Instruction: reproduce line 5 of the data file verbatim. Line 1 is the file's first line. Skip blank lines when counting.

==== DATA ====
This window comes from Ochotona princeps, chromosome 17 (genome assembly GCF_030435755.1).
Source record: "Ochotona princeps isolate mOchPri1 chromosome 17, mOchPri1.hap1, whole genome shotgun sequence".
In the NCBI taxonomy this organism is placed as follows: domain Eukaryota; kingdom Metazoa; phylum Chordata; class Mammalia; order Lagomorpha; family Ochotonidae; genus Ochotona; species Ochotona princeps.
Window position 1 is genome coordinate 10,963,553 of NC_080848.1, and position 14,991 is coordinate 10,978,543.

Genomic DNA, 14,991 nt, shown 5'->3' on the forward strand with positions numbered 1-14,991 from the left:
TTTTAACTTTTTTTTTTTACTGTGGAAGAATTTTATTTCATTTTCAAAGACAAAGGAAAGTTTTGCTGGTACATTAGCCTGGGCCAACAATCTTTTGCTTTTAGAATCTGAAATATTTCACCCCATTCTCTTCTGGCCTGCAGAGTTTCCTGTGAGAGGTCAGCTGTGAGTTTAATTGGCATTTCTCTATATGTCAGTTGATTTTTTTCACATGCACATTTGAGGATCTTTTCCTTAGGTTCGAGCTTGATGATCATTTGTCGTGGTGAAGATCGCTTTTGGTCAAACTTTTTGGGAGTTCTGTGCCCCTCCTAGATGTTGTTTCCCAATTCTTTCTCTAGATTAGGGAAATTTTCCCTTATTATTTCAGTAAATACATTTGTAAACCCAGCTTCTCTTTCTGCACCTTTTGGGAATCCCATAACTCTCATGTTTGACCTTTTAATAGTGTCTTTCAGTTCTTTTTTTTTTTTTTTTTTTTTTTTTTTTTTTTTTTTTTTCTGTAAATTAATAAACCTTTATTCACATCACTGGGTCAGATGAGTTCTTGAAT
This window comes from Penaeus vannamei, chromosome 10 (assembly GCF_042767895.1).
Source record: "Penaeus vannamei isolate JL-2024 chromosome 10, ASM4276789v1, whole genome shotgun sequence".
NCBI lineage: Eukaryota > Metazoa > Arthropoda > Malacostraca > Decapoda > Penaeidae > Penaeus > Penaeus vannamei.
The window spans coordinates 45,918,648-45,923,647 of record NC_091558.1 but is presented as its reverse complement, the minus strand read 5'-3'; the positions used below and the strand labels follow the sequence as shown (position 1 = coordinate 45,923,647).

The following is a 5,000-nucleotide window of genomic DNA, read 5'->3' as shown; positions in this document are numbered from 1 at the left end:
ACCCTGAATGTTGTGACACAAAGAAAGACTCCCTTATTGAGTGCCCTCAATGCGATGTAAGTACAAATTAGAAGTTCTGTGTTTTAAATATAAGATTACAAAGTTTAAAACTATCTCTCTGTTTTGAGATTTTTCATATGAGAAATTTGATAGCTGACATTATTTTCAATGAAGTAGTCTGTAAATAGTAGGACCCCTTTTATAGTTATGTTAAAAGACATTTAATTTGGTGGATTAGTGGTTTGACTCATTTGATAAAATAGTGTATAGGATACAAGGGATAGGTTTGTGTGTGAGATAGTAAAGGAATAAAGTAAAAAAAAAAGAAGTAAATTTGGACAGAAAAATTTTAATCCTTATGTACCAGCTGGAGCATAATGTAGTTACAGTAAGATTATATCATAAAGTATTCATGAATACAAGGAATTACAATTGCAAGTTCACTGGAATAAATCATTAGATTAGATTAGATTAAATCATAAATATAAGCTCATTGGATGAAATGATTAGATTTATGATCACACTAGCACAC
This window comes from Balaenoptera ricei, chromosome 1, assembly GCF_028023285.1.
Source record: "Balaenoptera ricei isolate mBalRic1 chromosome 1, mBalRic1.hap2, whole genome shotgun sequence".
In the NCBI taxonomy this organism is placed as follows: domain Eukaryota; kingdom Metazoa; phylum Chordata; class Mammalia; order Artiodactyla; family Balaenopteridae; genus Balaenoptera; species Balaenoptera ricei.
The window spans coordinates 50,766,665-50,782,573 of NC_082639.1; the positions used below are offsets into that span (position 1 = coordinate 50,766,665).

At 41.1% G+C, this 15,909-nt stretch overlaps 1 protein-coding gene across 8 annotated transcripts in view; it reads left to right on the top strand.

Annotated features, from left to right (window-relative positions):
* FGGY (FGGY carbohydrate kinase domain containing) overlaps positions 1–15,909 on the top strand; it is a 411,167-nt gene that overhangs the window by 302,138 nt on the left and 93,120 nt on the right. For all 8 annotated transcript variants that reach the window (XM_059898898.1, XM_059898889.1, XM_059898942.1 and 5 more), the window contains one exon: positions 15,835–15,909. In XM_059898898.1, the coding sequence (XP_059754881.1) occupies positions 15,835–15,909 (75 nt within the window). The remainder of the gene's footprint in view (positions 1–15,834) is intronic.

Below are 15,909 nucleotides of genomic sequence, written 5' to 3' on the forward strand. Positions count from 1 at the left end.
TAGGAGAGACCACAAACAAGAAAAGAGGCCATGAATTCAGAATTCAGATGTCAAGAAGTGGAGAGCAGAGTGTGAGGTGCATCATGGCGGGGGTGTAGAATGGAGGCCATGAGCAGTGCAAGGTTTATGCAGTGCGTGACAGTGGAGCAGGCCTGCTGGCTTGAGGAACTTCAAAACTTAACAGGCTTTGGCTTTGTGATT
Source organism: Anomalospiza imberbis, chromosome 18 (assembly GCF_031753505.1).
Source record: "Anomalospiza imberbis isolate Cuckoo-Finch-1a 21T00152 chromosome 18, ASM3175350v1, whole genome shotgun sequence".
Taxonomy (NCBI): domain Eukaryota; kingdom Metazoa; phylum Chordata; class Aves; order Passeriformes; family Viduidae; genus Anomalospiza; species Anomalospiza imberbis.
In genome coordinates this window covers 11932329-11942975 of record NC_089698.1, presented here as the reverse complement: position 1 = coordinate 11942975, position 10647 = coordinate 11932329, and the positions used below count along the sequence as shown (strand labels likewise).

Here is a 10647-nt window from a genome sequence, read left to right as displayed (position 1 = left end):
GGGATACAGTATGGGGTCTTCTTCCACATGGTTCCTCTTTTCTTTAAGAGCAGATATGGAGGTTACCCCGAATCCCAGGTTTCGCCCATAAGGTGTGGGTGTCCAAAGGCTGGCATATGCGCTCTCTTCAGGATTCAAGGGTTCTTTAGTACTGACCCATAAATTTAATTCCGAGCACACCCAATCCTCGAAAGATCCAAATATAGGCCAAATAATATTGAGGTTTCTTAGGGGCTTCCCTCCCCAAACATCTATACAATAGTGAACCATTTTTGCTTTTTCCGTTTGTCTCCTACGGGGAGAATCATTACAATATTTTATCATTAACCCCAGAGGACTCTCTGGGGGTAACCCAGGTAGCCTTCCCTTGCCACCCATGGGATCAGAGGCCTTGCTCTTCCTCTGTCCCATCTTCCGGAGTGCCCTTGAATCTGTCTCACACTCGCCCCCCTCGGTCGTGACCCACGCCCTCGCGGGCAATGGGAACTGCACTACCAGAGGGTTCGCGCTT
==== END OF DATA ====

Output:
Genomic DNA, 14,991 nt, shown 5'->3' on the forward strand with positions numbered 1-14,991 from the left: